We use the term “good Samaritan” often in current times, but not everyone knows where the label comes from. Those familiar with the good book know that it’s a parable that was told by Jesus, featuring a man who was robbed, beaten and left for dead on the road.
No one helped him until a Samaritan (who seemed the most unlikely rescuer because there was so much strife between Jews and Samaritans) put his differences aside and helped the poor, broken man.
According to one woman, this scene played itself out almost exactly on Nov. 13 in Grand Rapids, Michigan. It’s a modernized version, but the storyline is still there.
Taylor Ballek was horrified when she realized how many people had ignored a human being who was in obvious distress, lying on the road in below-freezing weather.
“On my way to work this morning I was getting off the exit ramp at 131 south and Pearl and it was pretty backed up,” she posted on Nov. 13. “I couldn’t tell why but I saw cars going around something in the road. I assumed maybe it was something that had fallen off a truck or garbage.”
“Several cars, just going around him, like it was no big deal,” she said to WXMI. “Like it was a piece of garbage and not a human life laying there in the middle of the road.”
“Never in my imagination would I think that people would be driving around a human being laying in the road, who clearly had fallen down and was in need of help,” she continued in her post.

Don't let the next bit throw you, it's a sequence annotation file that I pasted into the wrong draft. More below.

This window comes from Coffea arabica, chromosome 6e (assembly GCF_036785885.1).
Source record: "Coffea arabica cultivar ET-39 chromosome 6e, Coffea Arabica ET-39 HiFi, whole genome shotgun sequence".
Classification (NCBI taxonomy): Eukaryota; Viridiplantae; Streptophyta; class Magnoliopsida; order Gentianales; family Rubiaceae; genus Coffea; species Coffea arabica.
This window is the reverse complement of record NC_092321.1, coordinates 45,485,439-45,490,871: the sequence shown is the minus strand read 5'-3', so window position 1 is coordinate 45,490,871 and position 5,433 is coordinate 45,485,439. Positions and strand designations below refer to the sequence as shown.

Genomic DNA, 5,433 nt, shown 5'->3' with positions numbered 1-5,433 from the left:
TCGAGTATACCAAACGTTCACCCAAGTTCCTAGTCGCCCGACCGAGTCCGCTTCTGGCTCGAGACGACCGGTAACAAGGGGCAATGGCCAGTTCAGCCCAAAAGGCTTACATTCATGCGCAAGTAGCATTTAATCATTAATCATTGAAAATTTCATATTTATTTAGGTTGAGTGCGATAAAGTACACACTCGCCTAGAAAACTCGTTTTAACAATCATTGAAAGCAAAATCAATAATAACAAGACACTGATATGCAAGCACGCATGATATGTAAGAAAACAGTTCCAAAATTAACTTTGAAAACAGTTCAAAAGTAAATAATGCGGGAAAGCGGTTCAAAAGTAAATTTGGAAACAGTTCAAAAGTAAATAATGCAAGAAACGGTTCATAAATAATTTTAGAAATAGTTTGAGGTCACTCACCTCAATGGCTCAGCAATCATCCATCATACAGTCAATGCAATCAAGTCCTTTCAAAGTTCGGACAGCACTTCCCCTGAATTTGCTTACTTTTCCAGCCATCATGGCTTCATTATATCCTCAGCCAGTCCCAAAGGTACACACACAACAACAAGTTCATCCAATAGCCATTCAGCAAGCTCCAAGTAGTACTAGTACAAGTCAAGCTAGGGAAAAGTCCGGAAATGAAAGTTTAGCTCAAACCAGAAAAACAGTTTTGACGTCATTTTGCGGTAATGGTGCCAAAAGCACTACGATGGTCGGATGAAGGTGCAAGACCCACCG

“I pulled over and ran up to him to see if he was ok as cars zipped by me. The man stared at me blankly and didn’t respond so I called 911 so medics could move him and check to see if he was ok.”
Eventually, she said another person joined her and helped, parking near them and flipping on his hazard lights to divert traffic. Another woman, one of Ballek’s coworkers, spotted Ballek and the man and came over with a blanket.
The three stayed with the unresponsive man until medics arrived, but Ballek was understandably incensed.
She stressed that her post on Facebook wasn’t an attempt to garner likes or pat herself on the back for what she did, but to question the humanity of the people who saw what was happening and did nothing.
“I’m not sharing this for accolades or recognition, but I’m sharing this because I wonder how long he was laying in the middle of the road before we stopped. How many people kept driving and didn’t think it was important enough to take a few minutes out of their morning to check on a human life?”
“It was 17 degrees outside. I’m so disappointed. I expect more out of my community,” she continued.
“Don’t be a bystander, help people who are in need, stick up for people when you hear something that doesn’t sit right with you. And believe me, your morning meetings can wait to help a man get out of the middle of the road before he gets killed by a vehicle.”
Her final sentence has been ringing in people’s ears, a scathing request for those around her: “Be better, Grand Rapids.”
While the man’s current condition is unknown, according to WXMI, medical professionals expect him to recover — perhaps only because of Ballek’s intervention.
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